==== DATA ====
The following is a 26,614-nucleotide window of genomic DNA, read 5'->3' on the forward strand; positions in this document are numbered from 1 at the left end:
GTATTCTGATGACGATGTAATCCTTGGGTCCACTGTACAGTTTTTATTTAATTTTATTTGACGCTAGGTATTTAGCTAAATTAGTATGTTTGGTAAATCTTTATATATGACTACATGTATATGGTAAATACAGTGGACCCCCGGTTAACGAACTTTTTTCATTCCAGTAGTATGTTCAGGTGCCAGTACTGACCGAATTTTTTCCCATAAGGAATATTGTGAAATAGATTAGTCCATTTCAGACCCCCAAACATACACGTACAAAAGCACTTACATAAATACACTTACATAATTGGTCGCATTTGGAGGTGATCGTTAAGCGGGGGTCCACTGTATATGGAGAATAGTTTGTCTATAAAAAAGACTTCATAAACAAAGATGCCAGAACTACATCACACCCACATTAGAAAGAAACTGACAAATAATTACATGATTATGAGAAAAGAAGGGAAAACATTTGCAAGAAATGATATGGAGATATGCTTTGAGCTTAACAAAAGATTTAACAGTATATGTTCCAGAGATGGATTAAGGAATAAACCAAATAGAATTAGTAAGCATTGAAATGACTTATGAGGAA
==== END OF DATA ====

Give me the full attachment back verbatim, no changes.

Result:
The following is a 26,614-nucleotide window of genomic DNA, read 5'->3' on the forward strand; positions in this document are numbered from 1 at the left end:
GTATTCTGATGACGATGTAATCCTTGGGTCCACTGTACAGTTTTTATTTAATTTTATTTGACGCTAGGTATTTAGCTAAATTAGTATGTTTGGTAAATCTTTATATATGACTACATGTATATGGTAAATACAGTGGACCCCCGGTTAACGAACTTTTTTCATTCCAGTAGTATGTTCAGGTGCCAGTACTGACCGAATTTTTTCCCATAAGGAATATTGTGAAATAGATTAGTCCATTTCAGACCCCCAAACATACACGTACAAAAGCACTTACATAAATACACTTACATAATTGGTCGCATTTGGAGGTGATCGTTAAGCGGGGGTCCACTGTATATGGAGAATAGTTTGTCTATAAAAAAGACTTCATAAACAAAGATGCCAGAACTACATCACACCCACATTAGAAAGAAACTGACAAATAATTACATGATTATGAGAAAAGAAGGGAAAACATTTGCAAGAAATGATATGGAGATATGCTTTGAGCTTAACAAAAGATTTAACAGTATATGTTCCAGAGATGGATTAAGGAATAAACCAAATAGAATTAGTAAGCATTGAAATGACTTATGAGGAA